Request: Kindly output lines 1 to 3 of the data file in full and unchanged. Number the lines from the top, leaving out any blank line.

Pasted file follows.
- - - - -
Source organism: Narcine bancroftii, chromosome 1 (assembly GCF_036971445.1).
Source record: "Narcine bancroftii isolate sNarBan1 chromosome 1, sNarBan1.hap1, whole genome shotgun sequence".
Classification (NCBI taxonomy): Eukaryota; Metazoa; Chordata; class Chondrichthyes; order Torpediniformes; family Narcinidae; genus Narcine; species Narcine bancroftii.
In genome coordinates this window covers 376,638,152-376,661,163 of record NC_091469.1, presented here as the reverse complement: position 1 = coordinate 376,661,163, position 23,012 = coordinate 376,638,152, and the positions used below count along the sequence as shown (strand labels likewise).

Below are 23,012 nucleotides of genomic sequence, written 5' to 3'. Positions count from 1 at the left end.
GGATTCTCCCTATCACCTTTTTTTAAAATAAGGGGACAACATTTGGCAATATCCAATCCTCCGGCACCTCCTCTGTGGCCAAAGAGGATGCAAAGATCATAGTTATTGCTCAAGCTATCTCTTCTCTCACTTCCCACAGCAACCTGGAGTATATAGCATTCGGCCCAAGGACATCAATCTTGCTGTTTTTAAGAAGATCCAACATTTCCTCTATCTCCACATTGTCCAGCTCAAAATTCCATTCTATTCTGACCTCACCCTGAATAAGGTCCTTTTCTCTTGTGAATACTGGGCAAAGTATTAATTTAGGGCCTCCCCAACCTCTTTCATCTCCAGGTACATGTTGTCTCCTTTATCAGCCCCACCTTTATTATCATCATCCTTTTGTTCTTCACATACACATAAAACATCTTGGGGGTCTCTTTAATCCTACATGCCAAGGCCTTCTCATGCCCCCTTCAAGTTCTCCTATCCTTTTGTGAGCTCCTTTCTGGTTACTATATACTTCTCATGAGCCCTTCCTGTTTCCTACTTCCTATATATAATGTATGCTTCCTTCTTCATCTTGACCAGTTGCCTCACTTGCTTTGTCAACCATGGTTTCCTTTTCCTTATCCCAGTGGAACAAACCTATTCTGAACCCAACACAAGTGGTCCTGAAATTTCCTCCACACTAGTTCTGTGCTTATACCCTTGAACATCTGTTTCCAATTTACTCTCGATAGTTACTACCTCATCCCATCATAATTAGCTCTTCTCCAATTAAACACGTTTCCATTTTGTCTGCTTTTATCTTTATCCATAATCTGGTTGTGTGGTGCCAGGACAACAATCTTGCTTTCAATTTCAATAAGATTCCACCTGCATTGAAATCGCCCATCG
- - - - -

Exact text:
Source organism: Narcine bancroftii, chromosome 1 (assembly GCF_036971445.1).
Source record: "Narcine bancroftii isolate sNarBan1 chromosome 1, sNarBan1.hap1, whole genome shotgun sequence".
Classification (NCBI taxonomy): Eukaryota; Metazoa; Chordata; class Chondrichthyes; order Torpediniformes; family Narcinidae; genus Narcine; species Narcine bancroftii.